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I'm trying to sample uniform random rotations. I'd like the rotations to be restricted in a range [-θ,θ]. I found a method by K. Shoemake which can be summarized as:

s = rand(1.0);
σ1 = sqrt(1 − s);
σ2 = sqrt(s);
θ1 = 2π ∗ rand(1.0);
θ2 = 2π ∗ rand(1.0);
w = cos(θ2) ∗ σ2 ;
x = sin(θ1) ∗ σ1 ;
y = cos(θ1) ∗ σ1 ;
z = sin(θ2) ∗ σ2 ;
return (w, x, y, z);

But I want to only sample the given angle range. Does anyone know of any method to do that?

Btw, I also read in a paper that sampling a random unit vector together with an angle using a uniform distribution also gives you a bias.

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1 Answer 1

up vote 3 down vote accepted

It's not clear to me what you mean by restricting the rotations to a range $[-\theta,\theta]$. The sign of the rotation angle of a rotation isn't meaningful, since you can instead view the rotation as a rotation about the opposite axis through the negative angle. Thus I'll assume that you intended the rotation angles to be restricted to $[0,\theta]$.

Also, I'll assume that you want the distribution to be uniform with respect to the Haar measure of $SO(3)$, which is what the method you quote produces. You're right that this isn't achieved by a uniform distribution over the angles. The probability of an angle should be proportional to the corresponding slice of the surface of $S^3$, the three-dimensional hyper-sphere in four dimensions parameterizing the unit quaternions, and this is proportional to $\sin^2\alpha\,\mathrm d\alpha$.

You can use the method you describe and then reject rotations with angles you don't want. I suspect that this would be one of the more efficient methods if your angle range is large. As your cutoff $\theta$ decreases, however, this becomes increasingly wasteful, since small angles are unlikely, but in this case it becomes increasingly efficient to use rejection sampling with the $\sin^2\alpha$ distribution approximated by $\alpha^2$.

Thus, you could generate a sample from the density $\alpha^2$ using $u=\alpha^3$ and $\mathrm du=3\alpha^2\mathrm d\alpha$ by generating a uniform sample $u\in[0,\theta^3]$, computing $\alpha=\sqrt[3]u$ and accepting the sample with probability $\sin^2\alpha/\alpha^2$, which will be close to $1$ for small $\theta$.

[Edit in response to the comment:]

Rejection sampling for a density $f(\alpha)$ works by sampling from a different density $g(\alpha)$ and then accepting the samples with probability $f(\alpha)/Mg(\alpha)$, with $M=\sup_\alpha f(\alpha)/g(\alpha)$. In the present case, $f(x)\propto\sin^2\alpha$, $g(x)\propto\alpha^2$ and $\sup_\alpha\sin^2\alpha/\alpha^2=1$, so you can accept with probability $\sin^2\alpha/\alpha^2$, which is greater than $99.7\%$ for angles below $5^\circ$, that is, you almost never have to reject a sample and the sampling is very efficient.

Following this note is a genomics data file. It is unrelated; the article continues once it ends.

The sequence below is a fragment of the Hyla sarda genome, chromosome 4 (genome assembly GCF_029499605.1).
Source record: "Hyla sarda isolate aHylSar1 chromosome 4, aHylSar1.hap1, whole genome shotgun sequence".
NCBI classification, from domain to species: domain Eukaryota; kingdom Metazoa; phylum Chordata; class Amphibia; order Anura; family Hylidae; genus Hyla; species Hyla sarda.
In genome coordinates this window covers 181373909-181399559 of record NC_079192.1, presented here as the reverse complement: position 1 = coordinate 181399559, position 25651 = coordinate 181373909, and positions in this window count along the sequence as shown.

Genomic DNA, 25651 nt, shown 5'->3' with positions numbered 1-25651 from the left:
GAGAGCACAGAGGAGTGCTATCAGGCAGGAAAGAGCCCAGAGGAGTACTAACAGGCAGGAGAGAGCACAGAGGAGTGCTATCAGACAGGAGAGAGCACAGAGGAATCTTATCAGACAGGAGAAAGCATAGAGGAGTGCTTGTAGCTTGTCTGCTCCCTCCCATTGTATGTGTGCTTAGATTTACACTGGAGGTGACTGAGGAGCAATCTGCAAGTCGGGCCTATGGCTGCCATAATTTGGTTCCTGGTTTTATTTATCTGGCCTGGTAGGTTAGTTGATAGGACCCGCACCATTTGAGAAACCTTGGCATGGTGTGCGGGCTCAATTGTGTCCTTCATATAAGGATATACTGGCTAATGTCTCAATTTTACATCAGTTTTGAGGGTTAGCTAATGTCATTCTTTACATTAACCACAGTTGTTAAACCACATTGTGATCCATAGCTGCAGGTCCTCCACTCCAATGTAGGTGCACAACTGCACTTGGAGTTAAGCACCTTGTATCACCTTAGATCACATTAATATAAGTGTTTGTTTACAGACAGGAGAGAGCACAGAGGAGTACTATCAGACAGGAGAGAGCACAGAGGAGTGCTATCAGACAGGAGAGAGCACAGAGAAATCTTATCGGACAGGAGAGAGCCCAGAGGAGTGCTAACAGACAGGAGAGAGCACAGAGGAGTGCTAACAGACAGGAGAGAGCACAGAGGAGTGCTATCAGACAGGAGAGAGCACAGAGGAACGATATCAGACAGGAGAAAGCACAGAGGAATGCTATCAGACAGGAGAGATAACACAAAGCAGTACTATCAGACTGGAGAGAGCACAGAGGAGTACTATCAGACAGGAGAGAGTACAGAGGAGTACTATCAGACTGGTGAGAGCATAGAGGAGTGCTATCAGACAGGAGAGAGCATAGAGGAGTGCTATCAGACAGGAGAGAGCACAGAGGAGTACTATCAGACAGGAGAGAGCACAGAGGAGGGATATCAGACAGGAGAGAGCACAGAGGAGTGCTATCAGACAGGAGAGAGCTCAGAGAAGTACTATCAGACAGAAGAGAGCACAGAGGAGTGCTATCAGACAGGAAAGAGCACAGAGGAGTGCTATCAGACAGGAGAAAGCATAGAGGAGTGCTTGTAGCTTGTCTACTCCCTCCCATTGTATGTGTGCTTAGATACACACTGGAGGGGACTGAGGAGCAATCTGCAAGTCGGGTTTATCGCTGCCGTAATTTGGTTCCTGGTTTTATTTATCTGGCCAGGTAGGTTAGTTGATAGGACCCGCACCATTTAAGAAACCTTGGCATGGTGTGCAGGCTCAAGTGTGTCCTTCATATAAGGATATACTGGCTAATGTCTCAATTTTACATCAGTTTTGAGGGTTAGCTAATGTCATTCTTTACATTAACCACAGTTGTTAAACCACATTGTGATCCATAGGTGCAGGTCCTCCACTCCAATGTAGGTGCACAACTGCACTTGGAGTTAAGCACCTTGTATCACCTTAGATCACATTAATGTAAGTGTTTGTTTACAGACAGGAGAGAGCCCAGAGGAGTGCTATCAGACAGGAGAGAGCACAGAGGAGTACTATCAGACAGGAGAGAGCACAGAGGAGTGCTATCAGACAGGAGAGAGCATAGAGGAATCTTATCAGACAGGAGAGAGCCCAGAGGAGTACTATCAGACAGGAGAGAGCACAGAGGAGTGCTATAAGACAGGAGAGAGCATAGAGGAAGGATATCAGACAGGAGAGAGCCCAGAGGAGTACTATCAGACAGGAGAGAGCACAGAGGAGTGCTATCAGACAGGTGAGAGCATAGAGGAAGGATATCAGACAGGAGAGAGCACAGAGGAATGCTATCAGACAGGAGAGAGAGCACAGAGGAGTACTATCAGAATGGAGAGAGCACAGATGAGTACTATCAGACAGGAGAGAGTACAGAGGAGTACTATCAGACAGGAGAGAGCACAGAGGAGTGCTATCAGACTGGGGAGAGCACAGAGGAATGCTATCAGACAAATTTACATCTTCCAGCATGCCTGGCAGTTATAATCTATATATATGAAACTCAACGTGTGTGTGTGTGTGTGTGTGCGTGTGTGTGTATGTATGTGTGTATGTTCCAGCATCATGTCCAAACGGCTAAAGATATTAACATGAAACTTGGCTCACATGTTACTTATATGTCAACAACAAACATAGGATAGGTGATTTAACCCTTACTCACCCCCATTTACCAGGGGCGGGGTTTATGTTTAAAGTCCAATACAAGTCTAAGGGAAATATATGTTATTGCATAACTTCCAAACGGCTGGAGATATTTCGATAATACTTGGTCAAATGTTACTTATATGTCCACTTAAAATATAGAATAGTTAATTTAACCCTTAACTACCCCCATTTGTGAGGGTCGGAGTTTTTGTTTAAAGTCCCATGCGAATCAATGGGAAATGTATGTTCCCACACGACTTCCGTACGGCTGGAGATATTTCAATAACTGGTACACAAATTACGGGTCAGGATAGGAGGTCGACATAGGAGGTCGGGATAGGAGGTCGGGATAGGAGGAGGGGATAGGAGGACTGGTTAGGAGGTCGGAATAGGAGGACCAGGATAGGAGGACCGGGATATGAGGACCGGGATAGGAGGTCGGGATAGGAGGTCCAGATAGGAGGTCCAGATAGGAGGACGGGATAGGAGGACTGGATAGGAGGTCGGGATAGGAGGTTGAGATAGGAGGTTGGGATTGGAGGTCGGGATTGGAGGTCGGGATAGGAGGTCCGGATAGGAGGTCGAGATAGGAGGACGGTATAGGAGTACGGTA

To generate samples with density $g(\alpha)\propto\alpha^2$, you can transform to $u=\alpha^3$, since then we have $\mathrm du=3\alpha^2\mathrm d\alpha$, so $\alpha$ has density $\propto\alpha^2$ if $u$ has constant density, i.e. is uniformly distributed. Thus, you can generate uniform samples on $[0,\theta^3]$ (which would be $u=\theta\cdot\theta\cdot\theta\cdot\operatorname{rand}(1.0)$ in your code), then calculate $\alpha=\sqrt[3]u$, then generate another variable $t$ uniformly distributed on $[0,1]$ and accept $\alpha$ if $t\lt\sin^2\alpha/\alpha^2$. If $\alpha$ is rejected, you try again.

This gives you a rotation angle $\alpha$ with the right distribution; then you just have to generate a random axis and form the corresponding rotation.

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Hey, thanks alot for your reply. Your assumptions are correct. I'm mainly interested in very small angles. Unfortunately, I'm not as familiar with probabilities as I'd like to be. As such, could you elaborate a bit more on the last paragraph? The method you explain doesn't seem very efficient, can't I make further simplifications since I'm only interested in angles $<5^o$ ? –  user1294203 Apr 13 '12 at 16:39
    
@user1294203: I've made the computation more explicit. Why do you say the method doesn't seem very efficient? The acceptance rate is almost $100\%$, so you only have to generate two uniform random numbers, draw a third root and compute a sine to get an angle -- that doesn't sound too bad to me :-) Depending on what you need this for and how accurate it has to be, you might even get away with omitting the rejection part and just sampling from $\alpha^2$ instead of $\sin^2\alpha$. –  joriki Apr 13 '12 at 17:19
    
Thanks again for taking the time to answer. Your answer gave me some good hints on what to read and I now understand everything fully! About the efficiency, I was thinking about the $\sqrt[3]{}$ but now I understand that it's unavoidable. I'm doing MC simulations and need to randomly rotate objects. –  user1294203 Apr 13 '12 at 19:41
    
@user1294203: You're welcome. MC simulations, nice; I used to do lattice gauge theory and spin glass simulations a long time ago for my diploma thesis :-) –  joriki Apr 13 '12 at 20:29
    
Wow, nice, I didn't even know there were MC simulations in gauge theories! –  user1294203 Apr 13 '12 at 21:32

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